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Thursday 2 July 2015

Jay Miller leaves The Wine Advocate

5th December, 2011 by Lucy Shaw

Robert Parker has announced that Spain critic Jay Miller will be leaving The Wine Advocate.

Addressing subscribers to his bulletin board, Parker said: “After several months of consideration, Big Jay has decided to return to wine consulting, lecturing and wine retail.”

Miller’s departure comes as the scandal known as “Murciagate” continues to gather pace, with suggestions by Parker that legal action against “the bloggers” who have been involved may be imminent.

“Some may believe my stepping down is in response to my critics,” Miller (right) said, in reference to the scandal.

“Nothing could be further from the truth. I have felt constrained in responding while still on The Wine Advocate staff. While the office has defended my actions, justifiably, now it is time for me to speak for myself.

“In what format I will do that remains to be seen. This much is clear, I have never accepted (or requested) fees for visiting wine regions or wineries,” he added.

Both Miller and Parker indicated this was a voluntary departure on Miller’s part, with Parker referencing the tediousness of tasting mediocre wines that can “burn out the best of us,” adding, “change is never easy, but often essential.”

Miller’s Spain, Chile, and Argentina responsibilities will be taken over by UK-based Neal Martin, while coverage of Oregon wines will go to David Schildnecht.

Last month, wine writer Jim Budd obtained e-mails indicating that the Association of Wine from the Region of Murcia (Asevin) and Pancho Campo MW were allegedly charging wineries €20,000 to “secure” a visit from Jay Miller on his upcoming trip to Spain.

Since the story broke, Budd obtained further emails indicating the same practice from Campo with regards to DO Vinos de Madrid, with Pancho allegedly offering the wine body a €20,000 ”cut-price deal” in exchange for a two day visit to the region.

3 Responses to “Jay Miller leaves The Wine Advocate”

  1. Daniel Naylor says:

    Whilst there may be some truth to the allegations of money changing hands for a visit by Miller being arranged it always angers me that Jim Budd’s word is taken so literally, seemingly without any question.
    Budd is someone who regularly contradicts himself with his entire operation seemingly a contradiction of what he claims to stand against. He recommends certain companies while at the same time denigrating others for practices or charges he claims are wrong. When his recommended companies working practices are examined it is very often the case that they are almost exactly the same as the companies he suggests we should avoid.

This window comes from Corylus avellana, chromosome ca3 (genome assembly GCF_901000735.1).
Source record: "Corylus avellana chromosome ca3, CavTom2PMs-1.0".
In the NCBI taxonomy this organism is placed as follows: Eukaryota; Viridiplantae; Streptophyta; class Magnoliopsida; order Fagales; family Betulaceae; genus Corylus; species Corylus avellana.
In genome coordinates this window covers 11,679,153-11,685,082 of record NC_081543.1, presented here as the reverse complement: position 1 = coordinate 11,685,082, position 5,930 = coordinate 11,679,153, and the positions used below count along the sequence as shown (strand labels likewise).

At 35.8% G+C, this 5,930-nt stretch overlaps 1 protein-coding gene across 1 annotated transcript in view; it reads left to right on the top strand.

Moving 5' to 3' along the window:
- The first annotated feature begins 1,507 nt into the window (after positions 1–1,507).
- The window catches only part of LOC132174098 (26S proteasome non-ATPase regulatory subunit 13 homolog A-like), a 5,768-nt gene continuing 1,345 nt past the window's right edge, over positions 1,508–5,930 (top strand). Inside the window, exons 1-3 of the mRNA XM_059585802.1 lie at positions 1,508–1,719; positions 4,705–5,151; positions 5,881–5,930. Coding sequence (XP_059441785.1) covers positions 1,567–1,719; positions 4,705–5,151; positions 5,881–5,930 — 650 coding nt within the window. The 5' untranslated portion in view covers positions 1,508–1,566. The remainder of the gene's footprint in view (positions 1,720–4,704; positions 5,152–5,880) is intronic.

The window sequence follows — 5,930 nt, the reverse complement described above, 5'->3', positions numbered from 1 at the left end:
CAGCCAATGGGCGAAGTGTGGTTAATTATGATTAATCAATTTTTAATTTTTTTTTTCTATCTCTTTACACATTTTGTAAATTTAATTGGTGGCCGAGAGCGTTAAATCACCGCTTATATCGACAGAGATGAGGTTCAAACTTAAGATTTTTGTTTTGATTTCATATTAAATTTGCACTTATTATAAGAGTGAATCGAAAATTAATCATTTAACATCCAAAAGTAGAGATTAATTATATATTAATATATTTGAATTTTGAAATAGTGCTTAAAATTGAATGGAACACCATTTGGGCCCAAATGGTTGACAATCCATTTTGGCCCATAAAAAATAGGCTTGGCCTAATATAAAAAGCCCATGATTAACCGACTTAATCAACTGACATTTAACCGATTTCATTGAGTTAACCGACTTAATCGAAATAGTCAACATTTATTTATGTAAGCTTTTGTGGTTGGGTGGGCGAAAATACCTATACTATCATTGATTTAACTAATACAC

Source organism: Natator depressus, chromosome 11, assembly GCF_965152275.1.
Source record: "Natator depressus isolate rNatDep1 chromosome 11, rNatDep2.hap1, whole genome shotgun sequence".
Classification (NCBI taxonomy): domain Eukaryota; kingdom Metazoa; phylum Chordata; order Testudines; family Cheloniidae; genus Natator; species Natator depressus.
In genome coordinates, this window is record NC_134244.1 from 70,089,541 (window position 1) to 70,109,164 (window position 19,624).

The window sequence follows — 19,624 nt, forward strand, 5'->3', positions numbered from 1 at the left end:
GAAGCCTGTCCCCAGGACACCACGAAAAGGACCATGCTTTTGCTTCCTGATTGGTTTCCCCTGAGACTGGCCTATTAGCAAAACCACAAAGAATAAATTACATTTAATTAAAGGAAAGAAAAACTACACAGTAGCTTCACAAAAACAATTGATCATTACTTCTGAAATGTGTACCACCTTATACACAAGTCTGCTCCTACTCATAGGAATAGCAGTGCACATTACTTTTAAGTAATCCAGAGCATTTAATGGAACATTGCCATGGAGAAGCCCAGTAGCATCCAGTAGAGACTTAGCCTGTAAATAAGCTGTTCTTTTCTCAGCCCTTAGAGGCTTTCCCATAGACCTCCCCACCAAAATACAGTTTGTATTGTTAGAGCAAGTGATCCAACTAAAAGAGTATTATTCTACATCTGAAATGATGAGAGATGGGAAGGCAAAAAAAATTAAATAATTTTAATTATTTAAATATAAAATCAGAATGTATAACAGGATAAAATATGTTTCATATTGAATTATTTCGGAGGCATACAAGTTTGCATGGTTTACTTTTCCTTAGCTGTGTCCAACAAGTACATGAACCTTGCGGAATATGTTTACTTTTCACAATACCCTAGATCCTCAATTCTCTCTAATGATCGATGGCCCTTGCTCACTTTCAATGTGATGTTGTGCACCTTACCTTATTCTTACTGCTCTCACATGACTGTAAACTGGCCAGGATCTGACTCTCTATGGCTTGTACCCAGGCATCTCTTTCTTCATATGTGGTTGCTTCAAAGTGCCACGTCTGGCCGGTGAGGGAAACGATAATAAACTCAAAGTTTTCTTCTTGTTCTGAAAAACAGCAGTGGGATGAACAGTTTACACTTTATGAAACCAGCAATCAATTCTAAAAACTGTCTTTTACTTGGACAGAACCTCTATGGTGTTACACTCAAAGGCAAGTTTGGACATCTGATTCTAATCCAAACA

This surely raises questions over why he would advise working with some and not others?
    People are obviously capable of drawing their own conclusions but I would hope the majority, if not all, would be capable of reading between the lines in regard to much of Jim Budd’s opinion.

  2. The real question here is not about what anyone thinks about Jim Budd (and I happen to think a lot of good, just so that be clear). It is about the seemingly dubious practices of either Campo or Miller (or both). And I should emphasize here for English readers that Budd was not the only one to reveal these practices. In fact it started in France, to be continued in Spain, Germany and Belgium.

    What is at stake ? If we are to believe Jay Miller as queted above, he was unaware that Campo’s outfit (The Wine Academy of Spain) requested between 20,000 and 40,000 euros (as far as is known so far and upheld by copies of e-mails to and for) from at least two interprofessional wine bodies in Spain to secure a visit from Miller, renowned as being Parker’s man-in-Spain; this sum to include tasting, visits and a “conference” (on what, we don’t know). In this case, Campo has some answering to do. Or we doubt Miller’s statement and they both do. And what on earth is the Institute of Masters of Wine waiting for to shed some light on the issue, since Campo is a member and has therefore signed a binding statement as to proper practices in order to hold his title ?

  3. Mel says:

    i work for a winery in the Madrid DO and winemakers here were incensed at being asked for ALOT of money to be reviewed by Jay Miller, it was a big topic of conversation. Add to that Jay Miller’s “past” with Aussie wineries, coupled with Pancho Campo’s unsavory history and former status on Interpol, and you have two guys on the take, lacking integrity and ethics. exactly what we don’t need in the wine business.

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